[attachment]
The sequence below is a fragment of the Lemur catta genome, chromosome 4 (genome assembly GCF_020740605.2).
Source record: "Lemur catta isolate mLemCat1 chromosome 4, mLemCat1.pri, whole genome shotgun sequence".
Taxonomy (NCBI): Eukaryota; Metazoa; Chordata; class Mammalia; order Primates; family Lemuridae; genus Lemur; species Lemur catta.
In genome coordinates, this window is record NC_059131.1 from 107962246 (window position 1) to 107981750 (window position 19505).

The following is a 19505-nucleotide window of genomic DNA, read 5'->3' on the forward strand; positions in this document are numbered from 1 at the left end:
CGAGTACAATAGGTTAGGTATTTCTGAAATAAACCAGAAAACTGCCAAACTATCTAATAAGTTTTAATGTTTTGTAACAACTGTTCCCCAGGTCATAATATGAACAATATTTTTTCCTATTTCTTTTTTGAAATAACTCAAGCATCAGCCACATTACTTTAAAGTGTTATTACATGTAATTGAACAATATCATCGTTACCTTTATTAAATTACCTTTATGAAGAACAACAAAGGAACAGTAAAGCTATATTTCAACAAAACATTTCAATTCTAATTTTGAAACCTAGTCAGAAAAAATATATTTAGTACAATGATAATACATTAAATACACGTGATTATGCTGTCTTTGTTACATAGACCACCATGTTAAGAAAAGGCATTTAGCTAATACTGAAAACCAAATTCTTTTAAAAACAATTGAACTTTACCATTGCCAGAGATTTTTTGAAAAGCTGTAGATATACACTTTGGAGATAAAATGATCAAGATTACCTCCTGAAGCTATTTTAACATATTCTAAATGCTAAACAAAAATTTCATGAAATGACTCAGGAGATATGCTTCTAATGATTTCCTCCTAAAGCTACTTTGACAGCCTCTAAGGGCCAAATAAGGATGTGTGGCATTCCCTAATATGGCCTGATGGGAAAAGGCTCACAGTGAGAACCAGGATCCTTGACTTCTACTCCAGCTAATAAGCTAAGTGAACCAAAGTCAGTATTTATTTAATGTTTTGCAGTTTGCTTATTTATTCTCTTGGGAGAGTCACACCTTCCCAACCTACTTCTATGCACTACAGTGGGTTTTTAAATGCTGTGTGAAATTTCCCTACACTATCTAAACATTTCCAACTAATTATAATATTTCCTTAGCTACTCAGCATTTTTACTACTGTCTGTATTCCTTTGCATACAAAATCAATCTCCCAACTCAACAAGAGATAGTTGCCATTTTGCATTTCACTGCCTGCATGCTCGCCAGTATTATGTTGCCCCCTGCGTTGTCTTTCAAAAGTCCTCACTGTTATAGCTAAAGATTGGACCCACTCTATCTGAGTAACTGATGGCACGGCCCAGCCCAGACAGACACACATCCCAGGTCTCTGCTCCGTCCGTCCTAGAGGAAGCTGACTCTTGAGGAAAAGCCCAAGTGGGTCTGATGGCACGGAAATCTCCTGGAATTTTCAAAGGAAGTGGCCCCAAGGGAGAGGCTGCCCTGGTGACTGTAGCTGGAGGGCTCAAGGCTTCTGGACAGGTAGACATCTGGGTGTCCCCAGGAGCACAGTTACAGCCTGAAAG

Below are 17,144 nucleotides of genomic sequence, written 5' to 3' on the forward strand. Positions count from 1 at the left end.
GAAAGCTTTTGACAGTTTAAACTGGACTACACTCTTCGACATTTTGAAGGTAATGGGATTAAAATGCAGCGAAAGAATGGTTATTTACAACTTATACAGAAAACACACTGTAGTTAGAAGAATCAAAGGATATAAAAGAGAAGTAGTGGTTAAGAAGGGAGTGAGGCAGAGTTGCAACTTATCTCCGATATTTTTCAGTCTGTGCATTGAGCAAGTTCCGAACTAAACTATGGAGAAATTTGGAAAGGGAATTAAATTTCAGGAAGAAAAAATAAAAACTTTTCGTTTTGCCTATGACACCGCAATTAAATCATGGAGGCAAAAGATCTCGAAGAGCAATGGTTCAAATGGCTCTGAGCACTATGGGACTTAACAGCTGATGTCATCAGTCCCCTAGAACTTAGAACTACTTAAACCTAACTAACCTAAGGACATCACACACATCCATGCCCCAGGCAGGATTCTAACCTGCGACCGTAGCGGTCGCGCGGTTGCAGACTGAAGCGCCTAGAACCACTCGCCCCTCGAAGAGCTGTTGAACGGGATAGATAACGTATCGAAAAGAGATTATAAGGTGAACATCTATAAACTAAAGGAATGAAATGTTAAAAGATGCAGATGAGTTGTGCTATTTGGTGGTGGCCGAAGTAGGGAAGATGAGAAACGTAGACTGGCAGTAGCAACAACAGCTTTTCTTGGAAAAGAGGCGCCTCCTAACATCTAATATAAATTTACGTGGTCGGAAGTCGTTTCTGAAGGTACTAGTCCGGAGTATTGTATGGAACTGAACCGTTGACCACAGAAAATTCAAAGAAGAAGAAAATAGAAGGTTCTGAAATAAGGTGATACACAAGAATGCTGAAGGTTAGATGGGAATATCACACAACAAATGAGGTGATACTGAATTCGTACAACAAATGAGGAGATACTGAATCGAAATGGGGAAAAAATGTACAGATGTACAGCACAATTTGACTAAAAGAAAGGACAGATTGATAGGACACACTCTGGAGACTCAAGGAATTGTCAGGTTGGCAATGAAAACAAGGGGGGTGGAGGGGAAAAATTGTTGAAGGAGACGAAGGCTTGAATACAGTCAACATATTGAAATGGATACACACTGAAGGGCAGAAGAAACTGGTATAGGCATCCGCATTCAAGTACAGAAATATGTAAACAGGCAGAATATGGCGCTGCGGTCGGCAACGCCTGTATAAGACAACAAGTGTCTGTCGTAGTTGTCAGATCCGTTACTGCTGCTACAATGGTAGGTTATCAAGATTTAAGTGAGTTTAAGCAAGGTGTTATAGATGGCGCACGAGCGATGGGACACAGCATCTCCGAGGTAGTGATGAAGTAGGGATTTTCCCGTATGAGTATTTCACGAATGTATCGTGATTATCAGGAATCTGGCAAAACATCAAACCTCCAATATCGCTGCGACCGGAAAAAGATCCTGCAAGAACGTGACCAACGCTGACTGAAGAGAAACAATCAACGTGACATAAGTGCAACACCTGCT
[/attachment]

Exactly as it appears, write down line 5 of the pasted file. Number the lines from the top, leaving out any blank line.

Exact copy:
The following is a 19505-nucleotide window of genomic DNA, read 5'->3' on the forward strand; positions in this document are numbered from 1 at the left end: